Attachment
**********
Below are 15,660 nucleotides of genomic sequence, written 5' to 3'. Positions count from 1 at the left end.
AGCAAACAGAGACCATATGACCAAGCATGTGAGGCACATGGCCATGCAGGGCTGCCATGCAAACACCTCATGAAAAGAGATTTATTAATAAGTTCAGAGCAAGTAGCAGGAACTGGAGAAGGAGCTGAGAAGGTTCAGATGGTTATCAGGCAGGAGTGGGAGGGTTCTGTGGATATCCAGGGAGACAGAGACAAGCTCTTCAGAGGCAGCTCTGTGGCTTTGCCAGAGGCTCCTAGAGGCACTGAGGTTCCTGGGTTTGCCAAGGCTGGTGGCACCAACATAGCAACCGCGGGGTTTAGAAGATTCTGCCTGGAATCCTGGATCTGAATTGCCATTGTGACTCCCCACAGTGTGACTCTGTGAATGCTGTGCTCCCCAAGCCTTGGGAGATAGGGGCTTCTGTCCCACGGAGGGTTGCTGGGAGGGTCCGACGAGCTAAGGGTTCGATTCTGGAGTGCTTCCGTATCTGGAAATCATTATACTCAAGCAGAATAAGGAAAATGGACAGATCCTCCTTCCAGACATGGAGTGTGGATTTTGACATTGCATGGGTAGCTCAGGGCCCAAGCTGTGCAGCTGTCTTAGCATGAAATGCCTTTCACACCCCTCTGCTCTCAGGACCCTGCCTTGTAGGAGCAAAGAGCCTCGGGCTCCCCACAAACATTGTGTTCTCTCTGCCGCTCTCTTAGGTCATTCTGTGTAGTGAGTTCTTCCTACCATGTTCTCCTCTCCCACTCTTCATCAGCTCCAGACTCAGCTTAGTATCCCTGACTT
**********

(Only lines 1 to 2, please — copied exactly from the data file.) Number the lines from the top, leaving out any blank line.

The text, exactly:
Below are 15,660 nucleotides of genomic sequence, written 5' to 3'. Positions count from 1 at the left end.
AGCAAACAGAGACCATATGACCAAGCATGTGAGGCACATGGCCATGCAGGGCTGCCATGCAAACACCTCATGAAAAGAGATTTATTAATAAGTTCAGAGCAAGTAGCAGGAACTGGAGAAGGAGCTGAGAAGGTTCAGATGGTTATCAGGCAGGAGTGGGAGGGTTCTGTGGATATCCAGGGAGACAGAGACAAGCTCTTCAGAGGCAGCTCTGTGGCTTTGCCAGAGGCTCCTAGAGGCACTGAGGTTCCTGGGTTTGCCAAGGCTGGTGGCACCAACATAGCAACCGCGGGGTTTAGAAGATTCTGCCTGGAATCCTGGATCTGAATTGCCATTGTGACTCCCCACAGTGTGACTCTGTGAATGCTGTGCTCCCCAAGCCTTGGGAGATAGGGGCTTCTGTCCCACGGAGGGTTGCTGGGAGGGTCCGACGAGCTAAGGGTTCGATTCTGGAGTGCTTCCGTATCTGGAAATCATTATACTCAAGCAGAATAAGGAAAATGGACAGATCCTCCTTCCAGACATGGAGTGTGGATTTTGACATTGCATGGGTAGCTCAGGGCCCAAGCTGTGCAGCTGTCTTAGCATGAAATGCCTTTCACACCCCTCTGCTCTCAGGACCCTGCCTTGTAGGAGCAAAGAGCCTCGGGCTCCCCACAAACATTGTGTTCTCTCTGCCGCTCTCTTAGGTCATTCTGTGTAGTGAGTTCTTCCTACCATGTTCTCCTCTCCCACTCTTCATCAGCTCCAGACTCAGCTTAGTATCCCTGACTT